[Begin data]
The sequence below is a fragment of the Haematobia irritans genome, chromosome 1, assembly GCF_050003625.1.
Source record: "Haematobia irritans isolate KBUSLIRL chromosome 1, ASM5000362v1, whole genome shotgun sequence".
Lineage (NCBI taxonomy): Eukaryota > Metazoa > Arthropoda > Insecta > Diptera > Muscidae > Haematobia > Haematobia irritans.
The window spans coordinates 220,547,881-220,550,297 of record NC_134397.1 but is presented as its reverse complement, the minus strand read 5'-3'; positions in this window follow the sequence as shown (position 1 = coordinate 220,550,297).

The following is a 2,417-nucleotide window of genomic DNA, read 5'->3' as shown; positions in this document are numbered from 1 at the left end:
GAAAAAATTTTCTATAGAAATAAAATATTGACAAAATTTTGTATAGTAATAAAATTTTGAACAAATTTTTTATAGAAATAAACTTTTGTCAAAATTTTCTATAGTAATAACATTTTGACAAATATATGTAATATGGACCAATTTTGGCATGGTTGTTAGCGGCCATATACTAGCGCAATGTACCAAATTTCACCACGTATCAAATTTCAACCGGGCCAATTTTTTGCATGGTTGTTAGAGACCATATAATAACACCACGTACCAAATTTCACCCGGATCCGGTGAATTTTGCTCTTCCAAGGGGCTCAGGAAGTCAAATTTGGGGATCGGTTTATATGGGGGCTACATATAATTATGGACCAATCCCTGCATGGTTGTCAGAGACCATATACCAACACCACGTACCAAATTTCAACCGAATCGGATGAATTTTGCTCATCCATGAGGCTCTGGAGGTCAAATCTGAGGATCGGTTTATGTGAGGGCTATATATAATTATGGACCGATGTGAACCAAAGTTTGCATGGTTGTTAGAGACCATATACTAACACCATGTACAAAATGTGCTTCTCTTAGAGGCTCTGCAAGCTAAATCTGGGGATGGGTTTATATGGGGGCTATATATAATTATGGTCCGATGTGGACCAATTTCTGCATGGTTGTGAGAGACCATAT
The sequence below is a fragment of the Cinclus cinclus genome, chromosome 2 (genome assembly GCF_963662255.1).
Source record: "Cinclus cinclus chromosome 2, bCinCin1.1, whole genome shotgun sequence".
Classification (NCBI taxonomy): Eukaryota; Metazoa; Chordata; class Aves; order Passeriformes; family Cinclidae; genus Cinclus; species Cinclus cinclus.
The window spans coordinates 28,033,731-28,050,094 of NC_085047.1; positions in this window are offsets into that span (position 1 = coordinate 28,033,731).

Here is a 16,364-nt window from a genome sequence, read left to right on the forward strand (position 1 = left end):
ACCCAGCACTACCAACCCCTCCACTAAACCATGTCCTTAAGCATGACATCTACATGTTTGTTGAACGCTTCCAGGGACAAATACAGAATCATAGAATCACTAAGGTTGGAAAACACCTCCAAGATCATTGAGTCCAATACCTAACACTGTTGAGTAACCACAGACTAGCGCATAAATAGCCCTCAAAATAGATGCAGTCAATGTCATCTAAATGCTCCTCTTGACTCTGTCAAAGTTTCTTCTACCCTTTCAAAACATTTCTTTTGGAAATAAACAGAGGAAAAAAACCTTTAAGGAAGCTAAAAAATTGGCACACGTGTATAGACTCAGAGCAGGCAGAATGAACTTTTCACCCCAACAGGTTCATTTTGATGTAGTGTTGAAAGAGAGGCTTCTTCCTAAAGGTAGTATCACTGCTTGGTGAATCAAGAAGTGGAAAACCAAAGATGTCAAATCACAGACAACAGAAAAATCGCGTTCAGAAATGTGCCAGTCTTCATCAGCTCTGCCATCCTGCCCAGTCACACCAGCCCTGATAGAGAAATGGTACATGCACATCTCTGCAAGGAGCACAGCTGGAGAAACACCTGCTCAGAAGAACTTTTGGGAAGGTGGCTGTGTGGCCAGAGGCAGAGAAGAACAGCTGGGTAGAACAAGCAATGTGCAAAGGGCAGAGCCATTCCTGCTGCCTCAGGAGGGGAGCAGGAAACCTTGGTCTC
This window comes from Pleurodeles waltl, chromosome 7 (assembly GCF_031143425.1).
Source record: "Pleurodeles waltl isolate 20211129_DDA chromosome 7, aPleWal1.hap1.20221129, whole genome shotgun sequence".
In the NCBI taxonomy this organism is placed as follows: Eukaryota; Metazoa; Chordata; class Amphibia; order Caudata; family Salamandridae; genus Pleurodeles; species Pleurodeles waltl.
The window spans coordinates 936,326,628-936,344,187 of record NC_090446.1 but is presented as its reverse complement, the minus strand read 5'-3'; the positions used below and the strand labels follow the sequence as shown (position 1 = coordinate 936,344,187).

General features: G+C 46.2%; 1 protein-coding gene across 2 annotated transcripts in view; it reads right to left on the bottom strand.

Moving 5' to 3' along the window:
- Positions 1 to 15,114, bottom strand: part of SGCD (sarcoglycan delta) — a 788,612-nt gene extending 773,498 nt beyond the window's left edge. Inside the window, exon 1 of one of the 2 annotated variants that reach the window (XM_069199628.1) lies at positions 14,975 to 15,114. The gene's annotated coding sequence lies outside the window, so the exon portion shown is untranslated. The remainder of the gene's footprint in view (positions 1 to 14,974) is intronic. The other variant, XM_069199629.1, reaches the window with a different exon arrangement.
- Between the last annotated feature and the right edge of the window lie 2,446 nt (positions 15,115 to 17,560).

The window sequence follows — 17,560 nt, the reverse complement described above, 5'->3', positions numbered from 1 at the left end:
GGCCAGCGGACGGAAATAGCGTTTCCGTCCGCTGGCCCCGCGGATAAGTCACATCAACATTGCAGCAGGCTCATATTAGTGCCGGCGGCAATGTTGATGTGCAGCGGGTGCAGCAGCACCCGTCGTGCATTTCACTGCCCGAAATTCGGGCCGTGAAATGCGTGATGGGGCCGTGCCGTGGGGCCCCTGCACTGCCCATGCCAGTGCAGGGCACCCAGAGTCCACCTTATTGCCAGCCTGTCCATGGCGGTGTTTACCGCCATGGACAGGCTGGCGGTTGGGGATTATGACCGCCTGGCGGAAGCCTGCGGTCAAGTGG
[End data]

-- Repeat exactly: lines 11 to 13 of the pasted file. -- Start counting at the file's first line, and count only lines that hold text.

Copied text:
Here is a 16,364-nt window from a genome sequence, read left to right on the forward strand (position 1 = left end):
ACCCAGCACTACCAACCCCTCCACTAAACCATGTCCTTAAGCATGACATCTACATGTTTGTTGAACGCTTCCAGGGACAAATACAGAATCATAGAATCACTAAGGTTGGAAAACACCTCCAAGATCATTGAGTCCAATACCTAACACTGTTGAGTAACCACAGACTAGCGCATAAATAGCCCTCAAAATAGATGCAGTCAATGTCATCTAAATGCTCCTCTTGACTCTGTCAAAGTTTCTTCTACCCTTTCAAAACATTTCTTTTGGAAATAAACAGAGGAAAAAAACCTTTAAGGAAGCTAAAAAATTGGCACACGTGTATAGACTCAGAGCAGGCAGAATGAACTTTTCACCCCAACAGGTTCATTTTGATGTAGTGTTGAAAGAGAGGCTTCTTCCTAAAGGTAGTATCACTGCTTGGTGAATCAAGAAGTGGAAAACCAAAGATGTCAAATCACAGACAACAGAAAAATCGCGTTCAGAAATGTGCCAGTCTTCATCAGCTCTGCCATCCTGCCCAGTCACACCAGCCCTGATAGAGAAATGGTACATGCACATCTCTGCAAGGAGCACAGCTGGAGAAACACCTGCTCAGAAGAACTTTTGGGAAGGTGGCTGTGTGGCCAGAGGCAGAGAAGAACAGCTGGGTAGAACAAGCAATGTGCAAAGGGCAGAGCCATTCCTGCTGCCTCAGGAGGGGAGCAGGAAACCTTGGTCTC
This window comes from Pleurodeles waltl, chromosome 7 (assembly GCF_031143425.1).